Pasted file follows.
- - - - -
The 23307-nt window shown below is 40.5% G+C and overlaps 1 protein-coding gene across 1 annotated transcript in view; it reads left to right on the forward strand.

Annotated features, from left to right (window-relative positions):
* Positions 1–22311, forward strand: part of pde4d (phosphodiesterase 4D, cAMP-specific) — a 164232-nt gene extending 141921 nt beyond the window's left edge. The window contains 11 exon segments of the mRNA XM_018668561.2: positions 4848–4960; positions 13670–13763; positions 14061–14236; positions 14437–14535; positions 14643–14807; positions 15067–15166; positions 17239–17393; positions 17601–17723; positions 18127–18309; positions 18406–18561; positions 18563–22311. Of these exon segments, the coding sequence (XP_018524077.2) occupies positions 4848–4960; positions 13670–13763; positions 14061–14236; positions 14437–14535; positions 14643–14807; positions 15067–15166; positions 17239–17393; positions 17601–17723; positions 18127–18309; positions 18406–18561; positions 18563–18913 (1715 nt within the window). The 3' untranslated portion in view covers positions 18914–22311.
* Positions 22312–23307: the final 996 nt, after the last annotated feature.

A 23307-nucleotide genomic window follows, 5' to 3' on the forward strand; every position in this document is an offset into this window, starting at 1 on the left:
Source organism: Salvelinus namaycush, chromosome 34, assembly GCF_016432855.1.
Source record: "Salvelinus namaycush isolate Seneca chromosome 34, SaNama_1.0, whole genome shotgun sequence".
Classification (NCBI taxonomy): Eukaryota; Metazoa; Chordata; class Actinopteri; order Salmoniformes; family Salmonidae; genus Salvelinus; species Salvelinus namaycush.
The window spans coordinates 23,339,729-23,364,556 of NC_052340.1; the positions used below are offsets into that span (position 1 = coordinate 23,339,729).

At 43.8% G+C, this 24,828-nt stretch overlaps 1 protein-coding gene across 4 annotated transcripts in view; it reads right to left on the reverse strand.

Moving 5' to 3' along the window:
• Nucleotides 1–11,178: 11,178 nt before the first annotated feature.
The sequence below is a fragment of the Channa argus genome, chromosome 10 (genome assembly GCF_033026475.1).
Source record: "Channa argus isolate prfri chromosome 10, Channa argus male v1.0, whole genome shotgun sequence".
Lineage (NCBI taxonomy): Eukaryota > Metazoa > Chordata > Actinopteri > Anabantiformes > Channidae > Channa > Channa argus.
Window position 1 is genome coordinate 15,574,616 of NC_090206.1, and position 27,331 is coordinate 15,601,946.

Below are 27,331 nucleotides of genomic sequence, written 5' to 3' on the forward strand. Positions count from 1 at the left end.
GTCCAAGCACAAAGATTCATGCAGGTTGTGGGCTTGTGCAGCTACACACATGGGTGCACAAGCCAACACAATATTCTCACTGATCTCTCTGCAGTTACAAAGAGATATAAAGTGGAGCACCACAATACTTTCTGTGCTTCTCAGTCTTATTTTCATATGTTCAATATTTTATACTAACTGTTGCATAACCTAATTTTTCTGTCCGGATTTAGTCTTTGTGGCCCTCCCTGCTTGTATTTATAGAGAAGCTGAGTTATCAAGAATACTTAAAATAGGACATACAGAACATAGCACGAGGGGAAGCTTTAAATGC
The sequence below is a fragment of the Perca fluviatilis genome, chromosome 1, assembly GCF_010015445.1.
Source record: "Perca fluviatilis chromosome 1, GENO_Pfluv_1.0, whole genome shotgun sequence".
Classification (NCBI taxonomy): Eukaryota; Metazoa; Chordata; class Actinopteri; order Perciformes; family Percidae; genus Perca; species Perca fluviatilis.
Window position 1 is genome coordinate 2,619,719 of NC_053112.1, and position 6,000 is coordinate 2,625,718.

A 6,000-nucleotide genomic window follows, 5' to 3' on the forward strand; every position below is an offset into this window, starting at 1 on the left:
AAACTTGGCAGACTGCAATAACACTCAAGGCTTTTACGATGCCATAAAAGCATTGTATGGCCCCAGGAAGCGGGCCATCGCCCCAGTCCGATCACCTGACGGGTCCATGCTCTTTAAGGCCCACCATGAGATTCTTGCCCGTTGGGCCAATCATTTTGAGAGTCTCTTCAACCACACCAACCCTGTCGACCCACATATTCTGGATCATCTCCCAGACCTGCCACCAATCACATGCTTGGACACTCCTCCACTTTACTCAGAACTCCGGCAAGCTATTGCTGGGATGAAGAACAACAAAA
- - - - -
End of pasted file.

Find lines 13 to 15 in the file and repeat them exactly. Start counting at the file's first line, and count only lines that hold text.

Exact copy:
The sequence below is a fragment of the Channa argus genome, chromosome 10 (genome assembly GCF_033026475.1).
Source record: "Channa argus isolate prfri chromosome 10, Channa argus male v1.0, whole genome shotgun sequence".
Lineage (NCBI taxonomy): Eukaryota > Metazoa > Chordata > Actinopteri > Anabantiformes > Channidae > Channa > Channa argus.